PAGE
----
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Advanced Practice

Moral Distress: One Unit’s Recognition and Mitigation of This Problem

Susan D. Bruce
Deborah “Hutch” Allen
CJON 2020, 24(1), 16-18 DOI: 10.1188/20.CJON.16-18

Moral distress experienced by staff has been well documented in the intensive care work areas, but less described in oncology nursing. Factors that contribute to moral distress include ethical dilemmas, mismatched goals of care among patients and their families and providers, and perceptions of futility of care. This article describes recognizing the risk of moral distress in a newly formed medical-surgical oncology unit and steps taken to mitigate developing moral distress, illustrating that moral distress is present in oncology nursing and warrants further study.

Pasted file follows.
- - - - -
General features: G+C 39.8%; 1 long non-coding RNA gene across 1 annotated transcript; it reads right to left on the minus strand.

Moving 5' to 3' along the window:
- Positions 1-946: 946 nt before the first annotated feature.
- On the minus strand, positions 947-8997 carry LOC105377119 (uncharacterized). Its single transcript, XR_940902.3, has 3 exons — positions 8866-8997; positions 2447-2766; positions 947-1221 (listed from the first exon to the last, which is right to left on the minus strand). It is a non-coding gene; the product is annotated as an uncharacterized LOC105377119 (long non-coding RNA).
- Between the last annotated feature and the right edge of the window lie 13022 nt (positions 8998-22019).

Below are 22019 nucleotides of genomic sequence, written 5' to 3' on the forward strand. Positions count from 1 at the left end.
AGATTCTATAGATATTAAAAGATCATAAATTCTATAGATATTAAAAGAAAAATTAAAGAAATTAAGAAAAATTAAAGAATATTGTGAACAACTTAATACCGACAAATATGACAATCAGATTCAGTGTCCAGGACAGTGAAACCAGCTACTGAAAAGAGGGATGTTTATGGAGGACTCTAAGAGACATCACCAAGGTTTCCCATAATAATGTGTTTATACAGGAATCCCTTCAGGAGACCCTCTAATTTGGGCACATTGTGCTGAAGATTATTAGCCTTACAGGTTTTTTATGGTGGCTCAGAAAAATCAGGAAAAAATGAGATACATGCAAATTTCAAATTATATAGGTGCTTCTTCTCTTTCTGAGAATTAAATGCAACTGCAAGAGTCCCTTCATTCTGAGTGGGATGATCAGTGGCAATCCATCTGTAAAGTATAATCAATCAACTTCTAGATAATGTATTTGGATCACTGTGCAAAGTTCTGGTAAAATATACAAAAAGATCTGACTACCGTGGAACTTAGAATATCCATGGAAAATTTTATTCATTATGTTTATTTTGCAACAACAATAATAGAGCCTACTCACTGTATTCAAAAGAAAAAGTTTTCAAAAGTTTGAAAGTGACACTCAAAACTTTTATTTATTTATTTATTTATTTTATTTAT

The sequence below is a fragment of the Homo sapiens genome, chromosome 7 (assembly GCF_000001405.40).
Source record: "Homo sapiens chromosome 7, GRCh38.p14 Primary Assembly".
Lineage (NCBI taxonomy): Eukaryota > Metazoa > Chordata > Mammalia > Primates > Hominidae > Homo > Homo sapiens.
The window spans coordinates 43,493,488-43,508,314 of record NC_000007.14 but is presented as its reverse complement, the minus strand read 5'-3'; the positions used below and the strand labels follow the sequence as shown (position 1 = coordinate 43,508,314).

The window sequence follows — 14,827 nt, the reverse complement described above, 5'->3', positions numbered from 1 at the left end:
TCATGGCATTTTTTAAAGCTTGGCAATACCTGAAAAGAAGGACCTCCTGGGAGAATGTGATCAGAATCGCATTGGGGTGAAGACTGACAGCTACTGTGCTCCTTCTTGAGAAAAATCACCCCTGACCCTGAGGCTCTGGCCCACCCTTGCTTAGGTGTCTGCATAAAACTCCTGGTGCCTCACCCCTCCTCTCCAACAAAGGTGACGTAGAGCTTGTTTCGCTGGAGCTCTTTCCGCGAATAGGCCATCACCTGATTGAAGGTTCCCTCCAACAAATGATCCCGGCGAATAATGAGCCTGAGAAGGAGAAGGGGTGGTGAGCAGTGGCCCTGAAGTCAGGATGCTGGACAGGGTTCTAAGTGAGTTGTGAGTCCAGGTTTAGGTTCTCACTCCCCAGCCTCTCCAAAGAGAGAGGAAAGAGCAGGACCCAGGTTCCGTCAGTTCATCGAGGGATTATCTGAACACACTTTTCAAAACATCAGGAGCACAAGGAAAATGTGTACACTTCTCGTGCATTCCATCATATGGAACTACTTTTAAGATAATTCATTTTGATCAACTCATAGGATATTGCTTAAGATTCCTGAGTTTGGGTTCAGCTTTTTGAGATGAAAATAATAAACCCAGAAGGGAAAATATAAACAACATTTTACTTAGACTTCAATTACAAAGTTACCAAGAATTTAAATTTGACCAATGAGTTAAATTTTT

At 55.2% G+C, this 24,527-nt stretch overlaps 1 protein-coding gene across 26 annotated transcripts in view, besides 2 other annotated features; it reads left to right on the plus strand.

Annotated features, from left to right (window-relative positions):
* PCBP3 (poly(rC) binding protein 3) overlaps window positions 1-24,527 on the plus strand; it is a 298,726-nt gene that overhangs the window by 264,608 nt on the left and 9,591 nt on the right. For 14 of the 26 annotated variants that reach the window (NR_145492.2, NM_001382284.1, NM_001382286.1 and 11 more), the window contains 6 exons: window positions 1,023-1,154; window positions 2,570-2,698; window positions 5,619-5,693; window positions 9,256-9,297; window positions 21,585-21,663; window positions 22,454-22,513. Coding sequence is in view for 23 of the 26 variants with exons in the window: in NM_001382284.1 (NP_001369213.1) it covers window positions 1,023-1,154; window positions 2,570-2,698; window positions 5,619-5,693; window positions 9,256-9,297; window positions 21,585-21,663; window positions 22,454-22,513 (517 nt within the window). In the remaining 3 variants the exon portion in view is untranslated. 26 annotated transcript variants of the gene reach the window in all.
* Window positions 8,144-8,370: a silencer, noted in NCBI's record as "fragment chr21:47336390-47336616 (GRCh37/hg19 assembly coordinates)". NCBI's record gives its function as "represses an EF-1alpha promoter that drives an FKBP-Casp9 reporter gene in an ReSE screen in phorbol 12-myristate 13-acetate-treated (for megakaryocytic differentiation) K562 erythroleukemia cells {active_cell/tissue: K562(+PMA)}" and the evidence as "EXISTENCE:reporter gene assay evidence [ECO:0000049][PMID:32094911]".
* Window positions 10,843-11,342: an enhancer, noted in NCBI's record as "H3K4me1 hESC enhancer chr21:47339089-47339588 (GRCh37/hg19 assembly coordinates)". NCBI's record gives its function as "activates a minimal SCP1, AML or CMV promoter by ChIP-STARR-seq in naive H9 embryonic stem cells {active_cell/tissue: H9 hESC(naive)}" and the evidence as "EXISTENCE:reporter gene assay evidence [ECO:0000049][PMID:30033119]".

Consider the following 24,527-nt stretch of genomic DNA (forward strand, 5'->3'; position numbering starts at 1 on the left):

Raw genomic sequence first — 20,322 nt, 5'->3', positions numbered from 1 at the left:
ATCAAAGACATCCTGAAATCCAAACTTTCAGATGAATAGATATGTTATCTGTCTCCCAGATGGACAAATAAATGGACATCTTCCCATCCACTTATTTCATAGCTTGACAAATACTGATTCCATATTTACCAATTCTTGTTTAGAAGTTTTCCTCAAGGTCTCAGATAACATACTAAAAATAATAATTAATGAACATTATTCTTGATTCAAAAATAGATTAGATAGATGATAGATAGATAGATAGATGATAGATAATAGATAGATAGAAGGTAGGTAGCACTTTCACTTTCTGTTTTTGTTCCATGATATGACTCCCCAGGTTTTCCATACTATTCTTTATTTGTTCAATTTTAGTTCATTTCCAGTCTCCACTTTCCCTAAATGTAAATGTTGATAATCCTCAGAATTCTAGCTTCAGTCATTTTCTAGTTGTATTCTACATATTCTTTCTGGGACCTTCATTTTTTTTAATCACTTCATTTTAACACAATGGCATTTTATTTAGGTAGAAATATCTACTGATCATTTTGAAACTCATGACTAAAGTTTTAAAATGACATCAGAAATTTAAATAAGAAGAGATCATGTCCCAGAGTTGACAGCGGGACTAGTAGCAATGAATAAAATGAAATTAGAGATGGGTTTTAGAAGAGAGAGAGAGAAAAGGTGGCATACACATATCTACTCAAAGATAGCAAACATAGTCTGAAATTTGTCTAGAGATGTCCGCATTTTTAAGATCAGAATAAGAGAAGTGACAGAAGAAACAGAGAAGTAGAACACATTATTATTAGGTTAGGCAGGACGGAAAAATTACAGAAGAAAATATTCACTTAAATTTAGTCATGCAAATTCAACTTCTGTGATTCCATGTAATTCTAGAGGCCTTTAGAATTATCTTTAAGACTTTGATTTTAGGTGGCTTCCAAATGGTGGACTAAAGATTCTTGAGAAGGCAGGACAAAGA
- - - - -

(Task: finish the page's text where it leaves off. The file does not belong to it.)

• Moral distress is a psychological disequilibrium between one’s awareness of the morally appropriate action that a situation requires and the inability to act on it.
  • The problem of moral distress threatens the integrity of healthcare providers and is reported by oncology nurses.
  • Oncology advanced practice nurses can inform and implement moral distress mitigation strategies.

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